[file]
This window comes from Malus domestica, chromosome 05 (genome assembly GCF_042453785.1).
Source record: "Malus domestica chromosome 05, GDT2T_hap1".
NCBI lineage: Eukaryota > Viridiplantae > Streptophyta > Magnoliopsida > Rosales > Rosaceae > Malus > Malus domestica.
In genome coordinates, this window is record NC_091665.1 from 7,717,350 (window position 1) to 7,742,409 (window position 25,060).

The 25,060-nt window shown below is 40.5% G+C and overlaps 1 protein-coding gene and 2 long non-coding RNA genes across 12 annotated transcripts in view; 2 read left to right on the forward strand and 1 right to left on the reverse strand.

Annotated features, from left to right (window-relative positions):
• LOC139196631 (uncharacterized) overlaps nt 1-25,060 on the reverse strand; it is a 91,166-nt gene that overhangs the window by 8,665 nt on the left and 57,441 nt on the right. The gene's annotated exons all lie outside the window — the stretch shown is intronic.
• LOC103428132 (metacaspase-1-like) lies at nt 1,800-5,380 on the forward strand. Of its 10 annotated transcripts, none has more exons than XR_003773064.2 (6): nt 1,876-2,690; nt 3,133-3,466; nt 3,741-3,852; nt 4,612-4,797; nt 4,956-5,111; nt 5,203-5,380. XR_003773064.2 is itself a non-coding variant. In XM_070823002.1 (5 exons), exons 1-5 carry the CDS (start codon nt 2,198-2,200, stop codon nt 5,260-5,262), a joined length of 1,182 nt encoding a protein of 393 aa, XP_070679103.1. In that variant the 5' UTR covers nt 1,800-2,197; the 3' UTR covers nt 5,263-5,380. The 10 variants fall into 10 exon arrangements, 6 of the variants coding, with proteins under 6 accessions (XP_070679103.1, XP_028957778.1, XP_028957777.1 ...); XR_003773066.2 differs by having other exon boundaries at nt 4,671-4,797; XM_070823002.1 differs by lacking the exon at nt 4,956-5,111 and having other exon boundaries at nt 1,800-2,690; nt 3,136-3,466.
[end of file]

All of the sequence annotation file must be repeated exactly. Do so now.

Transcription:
This window comes from Malus domestica, chromosome 05 (genome assembly GCF_042453785.1).
Source record: "Malus domestica chromosome 05, GDT2T_hap1".
NCBI lineage: Eukaryota > Viridiplantae > Streptophyta > Magnoliopsida > Rosales > Rosaceae > Malus > Malus domestica.
In genome coordinates, this window is record NC_091665.1 from 7,717,350 (window position 1) to 7,742,409 (window position 25,060).

The 25,060-nt window shown below is 40.5% G+C and overlaps 1 protein-coding gene and 2 long non-coding RNA genes across 12 annotated transcripts in view; 2 read left to right on the forward strand and 1 right to left on the reverse strand.

Annotated features, from left to right (window-relative positions):
• LOC139196631 (uncharacterized) overlaps nt 1-25,060 on the reverse strand; it is a 91,166-nt gene that overhangs the window by 8,665 nt on the left and 57,441 nt on the right. The gene's annotated exons all lie outside the window — the stretch shown is intronic.
• LOC103428132 (metacaspase-1-like) lies at nt 1,800-5,380 on the forward strand. Of its 10 annotated transcripts, none has more exons than XR_003773064.2 (6): nt 1,876-2,690; nt 3,133-3,466; nt 3,741-3,852; nt 4,612-4,797; nt 4,956-5,111; nt 5,203-5,380. XR_003773064.2 is itself a non-coding variant. In XM_070823002.1 (5 exons), exons 1-5 carry the CDS (start codon nt 2,198-2,200, stop codon nt 5,260-5,262), a joined length of 1,182 nt encoding a protein of 393 aa, XP_070679103.1. In that variant the 5' UTR covers nt 1,800-2,197; the 3' UTR covers nt 5,263-5,380. The 10 variants fall into 10 exon arrangements, 6 of the variants coding, with proteins under 6 accessions (XP_070679103.1, XP_028957778.1, XP_028957777.1 ...); XR_003773066.2 differs by having other exon boundaries at nt 4,671-4,797; XM_070823002.1 differs by lacking the exon at nt 4,956-5,111 and having other exon boundaries at nt 1,800-2,690; nt 3,136-3,466.